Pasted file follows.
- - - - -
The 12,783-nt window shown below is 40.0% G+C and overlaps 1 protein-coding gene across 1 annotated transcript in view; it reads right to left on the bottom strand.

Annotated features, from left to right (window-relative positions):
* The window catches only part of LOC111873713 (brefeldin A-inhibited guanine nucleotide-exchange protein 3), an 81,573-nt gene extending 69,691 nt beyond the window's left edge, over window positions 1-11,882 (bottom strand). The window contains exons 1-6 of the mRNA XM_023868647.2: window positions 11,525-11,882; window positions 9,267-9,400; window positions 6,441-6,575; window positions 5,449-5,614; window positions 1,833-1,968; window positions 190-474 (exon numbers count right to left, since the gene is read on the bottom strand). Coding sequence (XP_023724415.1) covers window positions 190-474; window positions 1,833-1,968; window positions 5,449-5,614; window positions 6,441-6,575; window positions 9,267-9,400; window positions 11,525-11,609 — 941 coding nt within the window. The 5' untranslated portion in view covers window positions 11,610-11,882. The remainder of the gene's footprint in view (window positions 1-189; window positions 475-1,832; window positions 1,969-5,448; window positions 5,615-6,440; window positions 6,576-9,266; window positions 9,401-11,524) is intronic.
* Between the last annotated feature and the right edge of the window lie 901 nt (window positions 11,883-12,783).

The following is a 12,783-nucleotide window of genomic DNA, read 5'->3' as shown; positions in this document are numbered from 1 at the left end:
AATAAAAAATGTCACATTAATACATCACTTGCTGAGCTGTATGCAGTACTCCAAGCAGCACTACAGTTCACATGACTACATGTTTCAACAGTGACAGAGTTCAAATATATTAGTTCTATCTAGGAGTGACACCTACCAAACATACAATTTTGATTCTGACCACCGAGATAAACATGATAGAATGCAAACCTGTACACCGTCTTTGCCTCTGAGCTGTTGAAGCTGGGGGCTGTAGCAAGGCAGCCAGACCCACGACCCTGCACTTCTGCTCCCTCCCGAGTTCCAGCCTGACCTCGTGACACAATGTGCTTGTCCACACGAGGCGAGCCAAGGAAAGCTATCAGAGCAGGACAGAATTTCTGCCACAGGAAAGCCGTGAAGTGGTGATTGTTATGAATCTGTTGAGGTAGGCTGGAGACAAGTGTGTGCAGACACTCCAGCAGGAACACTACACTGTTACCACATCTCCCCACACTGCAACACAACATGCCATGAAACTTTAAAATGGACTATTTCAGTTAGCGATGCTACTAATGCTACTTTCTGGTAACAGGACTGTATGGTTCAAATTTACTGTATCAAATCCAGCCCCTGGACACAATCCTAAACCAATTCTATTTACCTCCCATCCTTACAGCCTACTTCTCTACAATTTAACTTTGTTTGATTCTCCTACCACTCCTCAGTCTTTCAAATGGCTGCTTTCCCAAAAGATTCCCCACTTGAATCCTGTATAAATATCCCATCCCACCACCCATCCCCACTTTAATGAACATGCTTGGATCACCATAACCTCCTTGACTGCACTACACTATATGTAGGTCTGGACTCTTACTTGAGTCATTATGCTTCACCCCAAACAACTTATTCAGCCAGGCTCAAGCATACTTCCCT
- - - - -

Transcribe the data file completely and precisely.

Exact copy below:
The 12,783-nt window shown below is 40.0% G+C and overlaps 1 protein-coding gene across 1 annotated transcript in view; it reads right to left on the bottom strand.

Annotated features, from left to right (window-relative positions):
* The window catches only part of LOC111873713 (brefeldin A-inhibited guanine nucleotide-exchange protein 3), an 81,573-nt gene extending 69,691 nt beyond the window's left edge, over window positions 1-11,882 (bottom strand). The window contains exons 1-6 of the mRNA XM_023868647.2: window positions 11,525-11,882; window positions 9,267-9,400; window positions 6,441-6,575; window positions 5,449-5,614; window positions 1,833-1,968; window positions 190-474 (exon numbers count right to left, since the gene is read on the bottom strand). Coding sequence (XP_023724415.1) covers window positions 190-474; window positions 1,833-1,968; window positions 5,449-5,614; window positions 6,441-6,575; window positions 9,267-9,400; window positions 11,525-11,609 — 941 coding nt within the window. The 5' untranslated portion in view covers window positions 11,610-11,882. The remainder of the gene's footprint in view (window positions 1-189; window positions 475-1,832; window positions 1,969-5,448; window positions 5,615-6,440; window positions 6,576-9,266; window positions 9,401-11,524) is intronic.
* Between the last annotated feature and the right edge of the window lie 901 nt (window positions 11,883-12,783).

The following is a 12,783-nucleotide window of genomic DNA, read 5'->3' as shown; positions in this document are numbered from 1 at the left end:
AATAAAAAATGTCACATTAATACATCACTTGCTGAGCTGTATGCAGTACTCCAAGCAGCACTACAGTTCACATGACTACATGTTTCAACAGTGACAGAGTTCAAATATATTAGTTCTATCTAGGAGTGACACCTACCAAACATACAATTTTGATTCTGACCACCGAGATAAACATGATAGAATGCAAACCTGTACACCGTCTTTGCCTCTGAGCTGTTGAAGCTGGGGGCTGTAGCAAGGCAGCCAGACCCACGACCCTGCACTTCTGCTCCCTCCCGAGTTCCAGCCTGACCTCGTGACACAATGTGCTTGTCCACACGAGGCGAGCCAAGGAAAGCTATCAGAGCAGGACAGAATTTCTGCCACAGGAAAGCCGTGAAGTGGTGATTGTTATGAATCTGTTGAGGTAGGCTGGAGACAAGTGTGTGCAGACACTCCAGCAGGAACACTACACTGTTACCACATCTCCCCACACTGCAACACAACATGCCATGAAACTTTAAAATGGACTATTTCAGTTAGCGATGCTACTAATGCTACTTTCTGGTAACAGGACTGTATGGTTCAAATTTACTGTATCAAATCCAGCCCCTGGACACAATCCTAAACCAATTCTATTTACCTCCCATCCTTACAGCCTACTTCTCTACAATTTAACTTTGTTTGATTCTCCTACCACTCCTCAGTCTTTCAAATGGCTGCTTTCCCAAAAGATTCCCCACTTGAATCCTGTATAAATATCCCATCCCACCACCCATCCCCACTTTAATGAACATGCTTGGATCACCATAACCTCCTTGACTGCACTACACTATATGTAGGTCTGGACTCTTACTTGAGTCATTATGCTTCACCCCAAACAACTTATTCAGCCAGGCTCAAGCATACTTCCCT